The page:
I always considered Scarface to be one of De Palmas lesser achievements, as I saw it as a more impersonal film for him, a film that did not reflect his particular social, psychological and political sensibility. In that sense, I saw it as being in opposition to films such as Hi, Mom!, Blow Out, Snake Eyes, and Femme Fatale.
Well, I was wrong.
I just rewatched this film expecting to see a spectacular, but ultimately somewhat superficial epos. However, not only does De Palma coax what is perhaps a career-best performance out of Pacino, but the movie is wildly entertaining while at the same this serving as a stinging criticism of the Reagan administration’s hypocritical “war on drugs”, which was little more than a PR-campaign and the consruction of an external enemy.
De Palma makes it clear that both police, bankers and politicians are all corrupt, meanwhile using Tony Montana as a scapegoat to illustrate everything that is wrong in America. No wonder the afro-american community has taken this film to heart, as they have experienced this first hand.
Watching Scarface today, it’s easy to forget that the story was contemparary in 1983. The political reality that the movie describes – enormously brutal violence, government corruption at all levels – was happening outside the movie theatres as the movie played out on the screen. No surprise De Palma almost got lynched after this one. The criticism of the Reagan administration and American society was so intense that it was impossible to accept. It was an incredibly ballsy move by De Palma. The satirical critique of capitalism and the American Dream is easily recognizable in this movie as well as in De Palmas filmography as a whole.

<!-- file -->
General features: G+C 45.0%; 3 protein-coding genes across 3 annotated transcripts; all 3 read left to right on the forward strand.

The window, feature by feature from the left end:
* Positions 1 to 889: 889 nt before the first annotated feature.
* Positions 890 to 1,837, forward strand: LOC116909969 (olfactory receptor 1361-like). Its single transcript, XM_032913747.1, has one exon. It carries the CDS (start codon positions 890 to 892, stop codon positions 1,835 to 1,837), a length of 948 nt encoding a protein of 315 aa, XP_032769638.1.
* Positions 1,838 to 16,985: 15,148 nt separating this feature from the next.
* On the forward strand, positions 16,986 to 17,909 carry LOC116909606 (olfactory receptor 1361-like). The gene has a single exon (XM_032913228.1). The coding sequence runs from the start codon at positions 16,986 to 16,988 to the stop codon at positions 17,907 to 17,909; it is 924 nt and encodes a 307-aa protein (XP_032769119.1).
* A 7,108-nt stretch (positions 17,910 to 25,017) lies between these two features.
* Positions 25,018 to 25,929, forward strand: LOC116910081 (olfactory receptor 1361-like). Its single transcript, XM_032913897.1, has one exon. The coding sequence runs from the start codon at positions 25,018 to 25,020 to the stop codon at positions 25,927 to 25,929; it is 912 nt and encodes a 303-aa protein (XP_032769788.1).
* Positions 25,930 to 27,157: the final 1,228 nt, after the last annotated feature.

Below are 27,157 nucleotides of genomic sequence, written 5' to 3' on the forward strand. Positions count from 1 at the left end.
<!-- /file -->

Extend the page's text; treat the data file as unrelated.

Making Dressed To Kill, Blow Out and Scarface back to back over three years? Has any major Hollywood director ever offered a more direct criticism of American society? All while keeping his audience glued to their seats with their eyes wide open.